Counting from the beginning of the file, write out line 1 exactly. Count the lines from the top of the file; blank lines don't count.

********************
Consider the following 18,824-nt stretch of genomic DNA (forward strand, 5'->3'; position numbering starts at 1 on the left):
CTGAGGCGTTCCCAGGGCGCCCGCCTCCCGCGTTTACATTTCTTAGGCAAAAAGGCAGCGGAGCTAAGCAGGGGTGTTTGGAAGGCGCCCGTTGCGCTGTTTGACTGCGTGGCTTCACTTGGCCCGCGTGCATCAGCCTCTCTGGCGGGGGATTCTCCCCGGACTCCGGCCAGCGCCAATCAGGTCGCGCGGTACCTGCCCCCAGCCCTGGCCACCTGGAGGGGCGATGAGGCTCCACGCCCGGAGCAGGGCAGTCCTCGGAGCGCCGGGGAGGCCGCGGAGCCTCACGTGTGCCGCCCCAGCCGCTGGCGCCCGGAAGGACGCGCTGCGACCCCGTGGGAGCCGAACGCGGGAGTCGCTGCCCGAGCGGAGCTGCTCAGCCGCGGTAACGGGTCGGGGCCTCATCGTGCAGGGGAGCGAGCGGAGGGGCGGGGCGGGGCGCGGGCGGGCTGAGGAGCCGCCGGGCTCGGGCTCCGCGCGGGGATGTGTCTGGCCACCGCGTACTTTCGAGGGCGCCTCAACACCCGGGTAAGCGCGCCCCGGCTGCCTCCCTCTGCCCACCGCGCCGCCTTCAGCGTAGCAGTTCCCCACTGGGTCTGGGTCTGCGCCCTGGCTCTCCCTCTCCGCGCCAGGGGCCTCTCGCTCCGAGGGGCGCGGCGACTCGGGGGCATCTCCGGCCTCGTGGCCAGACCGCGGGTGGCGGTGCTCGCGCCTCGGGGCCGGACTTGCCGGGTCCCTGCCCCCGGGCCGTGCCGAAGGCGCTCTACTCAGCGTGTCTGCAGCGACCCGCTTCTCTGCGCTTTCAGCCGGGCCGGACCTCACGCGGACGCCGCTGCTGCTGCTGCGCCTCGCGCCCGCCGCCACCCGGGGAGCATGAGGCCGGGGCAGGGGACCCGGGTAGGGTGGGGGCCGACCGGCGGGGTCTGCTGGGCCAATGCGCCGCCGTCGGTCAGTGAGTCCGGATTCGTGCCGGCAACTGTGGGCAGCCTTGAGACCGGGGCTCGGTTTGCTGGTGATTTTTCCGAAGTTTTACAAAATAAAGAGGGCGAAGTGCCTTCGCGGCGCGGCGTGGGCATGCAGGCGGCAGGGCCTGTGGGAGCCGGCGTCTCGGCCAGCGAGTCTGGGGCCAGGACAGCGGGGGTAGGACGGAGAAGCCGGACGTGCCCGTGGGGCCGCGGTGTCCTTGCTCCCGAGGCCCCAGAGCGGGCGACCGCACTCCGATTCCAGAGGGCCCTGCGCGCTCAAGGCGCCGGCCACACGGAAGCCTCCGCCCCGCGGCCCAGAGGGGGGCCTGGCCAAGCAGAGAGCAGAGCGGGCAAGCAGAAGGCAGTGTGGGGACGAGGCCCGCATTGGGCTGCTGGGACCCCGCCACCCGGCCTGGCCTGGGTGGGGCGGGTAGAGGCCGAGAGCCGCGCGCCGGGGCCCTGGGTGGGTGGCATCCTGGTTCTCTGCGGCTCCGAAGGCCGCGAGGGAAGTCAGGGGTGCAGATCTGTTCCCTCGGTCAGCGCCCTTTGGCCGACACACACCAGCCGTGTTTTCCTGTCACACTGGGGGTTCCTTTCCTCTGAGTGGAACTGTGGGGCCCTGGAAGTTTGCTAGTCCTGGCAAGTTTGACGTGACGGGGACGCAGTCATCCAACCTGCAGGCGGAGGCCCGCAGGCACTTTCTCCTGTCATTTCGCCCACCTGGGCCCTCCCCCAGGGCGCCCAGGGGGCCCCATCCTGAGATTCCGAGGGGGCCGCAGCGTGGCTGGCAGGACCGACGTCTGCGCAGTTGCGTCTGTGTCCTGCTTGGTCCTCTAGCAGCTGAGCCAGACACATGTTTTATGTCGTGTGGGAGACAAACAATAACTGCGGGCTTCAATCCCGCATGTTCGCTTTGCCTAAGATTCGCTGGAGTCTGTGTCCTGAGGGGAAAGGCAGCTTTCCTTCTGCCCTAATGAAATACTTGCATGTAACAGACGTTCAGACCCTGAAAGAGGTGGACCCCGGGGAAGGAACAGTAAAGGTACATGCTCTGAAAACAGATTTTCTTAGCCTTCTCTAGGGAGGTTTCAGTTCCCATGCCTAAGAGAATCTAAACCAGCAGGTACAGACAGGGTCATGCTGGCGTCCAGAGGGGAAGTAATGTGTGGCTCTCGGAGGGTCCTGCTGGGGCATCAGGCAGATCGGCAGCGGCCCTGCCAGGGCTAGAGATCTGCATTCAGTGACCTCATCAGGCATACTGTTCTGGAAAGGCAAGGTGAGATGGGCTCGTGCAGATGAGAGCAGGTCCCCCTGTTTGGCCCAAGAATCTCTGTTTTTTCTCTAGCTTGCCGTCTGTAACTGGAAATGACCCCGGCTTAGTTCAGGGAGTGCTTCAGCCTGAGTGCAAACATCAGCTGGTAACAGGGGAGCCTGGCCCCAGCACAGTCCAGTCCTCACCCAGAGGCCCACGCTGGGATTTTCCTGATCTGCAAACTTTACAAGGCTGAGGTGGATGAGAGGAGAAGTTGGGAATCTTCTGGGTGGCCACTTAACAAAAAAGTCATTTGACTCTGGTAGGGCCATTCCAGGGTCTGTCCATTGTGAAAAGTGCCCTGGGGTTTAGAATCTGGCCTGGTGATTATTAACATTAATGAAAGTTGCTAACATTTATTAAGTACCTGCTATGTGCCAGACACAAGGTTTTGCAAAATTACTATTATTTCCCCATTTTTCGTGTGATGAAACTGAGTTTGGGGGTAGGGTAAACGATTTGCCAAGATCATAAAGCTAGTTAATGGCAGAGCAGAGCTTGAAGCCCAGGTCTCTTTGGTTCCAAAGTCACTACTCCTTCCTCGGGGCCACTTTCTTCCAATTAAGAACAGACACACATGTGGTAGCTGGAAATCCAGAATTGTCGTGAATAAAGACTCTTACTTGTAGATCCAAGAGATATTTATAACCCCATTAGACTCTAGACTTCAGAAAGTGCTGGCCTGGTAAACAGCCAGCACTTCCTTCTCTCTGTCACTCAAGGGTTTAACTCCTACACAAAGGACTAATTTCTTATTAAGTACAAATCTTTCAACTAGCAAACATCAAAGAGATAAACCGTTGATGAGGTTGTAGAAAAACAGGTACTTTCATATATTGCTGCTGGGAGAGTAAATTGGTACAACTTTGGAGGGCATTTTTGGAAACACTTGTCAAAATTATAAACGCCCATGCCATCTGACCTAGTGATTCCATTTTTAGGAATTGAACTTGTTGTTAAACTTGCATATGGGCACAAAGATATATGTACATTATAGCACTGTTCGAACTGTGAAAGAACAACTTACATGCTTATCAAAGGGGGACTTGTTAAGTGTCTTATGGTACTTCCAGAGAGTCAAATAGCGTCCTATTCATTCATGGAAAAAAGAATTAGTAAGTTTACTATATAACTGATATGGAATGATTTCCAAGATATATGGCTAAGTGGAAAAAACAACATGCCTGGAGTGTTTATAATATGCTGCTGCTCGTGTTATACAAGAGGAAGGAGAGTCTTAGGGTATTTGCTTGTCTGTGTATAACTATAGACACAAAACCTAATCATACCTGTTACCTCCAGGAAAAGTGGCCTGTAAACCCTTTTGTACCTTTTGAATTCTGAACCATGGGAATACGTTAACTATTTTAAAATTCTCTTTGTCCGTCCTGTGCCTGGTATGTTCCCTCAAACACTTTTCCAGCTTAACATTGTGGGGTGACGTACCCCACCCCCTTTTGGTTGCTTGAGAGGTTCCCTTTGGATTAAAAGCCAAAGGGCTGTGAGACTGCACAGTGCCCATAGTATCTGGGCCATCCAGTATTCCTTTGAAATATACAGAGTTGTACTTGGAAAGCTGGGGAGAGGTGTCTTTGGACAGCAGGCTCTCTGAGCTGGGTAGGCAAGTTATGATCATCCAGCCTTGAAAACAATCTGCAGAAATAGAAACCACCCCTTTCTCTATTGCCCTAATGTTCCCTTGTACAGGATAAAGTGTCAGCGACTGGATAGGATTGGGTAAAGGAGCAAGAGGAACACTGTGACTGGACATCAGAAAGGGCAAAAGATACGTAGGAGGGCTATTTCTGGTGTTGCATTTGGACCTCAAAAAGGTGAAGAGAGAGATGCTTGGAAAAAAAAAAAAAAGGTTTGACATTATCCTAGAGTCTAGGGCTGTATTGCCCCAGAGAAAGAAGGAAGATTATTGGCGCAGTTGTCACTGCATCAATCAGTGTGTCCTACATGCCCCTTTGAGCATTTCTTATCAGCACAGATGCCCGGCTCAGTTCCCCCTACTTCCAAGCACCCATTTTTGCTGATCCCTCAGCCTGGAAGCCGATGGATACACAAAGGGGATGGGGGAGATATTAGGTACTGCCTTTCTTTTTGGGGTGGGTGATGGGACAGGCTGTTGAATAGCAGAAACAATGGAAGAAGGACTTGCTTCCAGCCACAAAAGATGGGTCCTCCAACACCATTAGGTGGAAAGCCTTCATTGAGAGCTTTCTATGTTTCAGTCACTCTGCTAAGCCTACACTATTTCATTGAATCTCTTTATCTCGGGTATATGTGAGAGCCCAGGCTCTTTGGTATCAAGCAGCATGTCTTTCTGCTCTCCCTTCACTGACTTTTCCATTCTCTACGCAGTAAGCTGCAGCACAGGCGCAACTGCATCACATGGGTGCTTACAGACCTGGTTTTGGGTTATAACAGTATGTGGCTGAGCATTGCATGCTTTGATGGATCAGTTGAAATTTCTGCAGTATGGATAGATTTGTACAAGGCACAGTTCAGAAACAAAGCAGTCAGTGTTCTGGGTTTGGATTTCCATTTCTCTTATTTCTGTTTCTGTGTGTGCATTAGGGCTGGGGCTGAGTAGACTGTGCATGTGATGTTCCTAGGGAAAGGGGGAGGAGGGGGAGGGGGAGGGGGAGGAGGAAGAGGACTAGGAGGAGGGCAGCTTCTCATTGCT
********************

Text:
Consider the following 18,824-nt stretch of genomic DNA (forward strand, 5'->3'; position numbering starts at 1 on the left):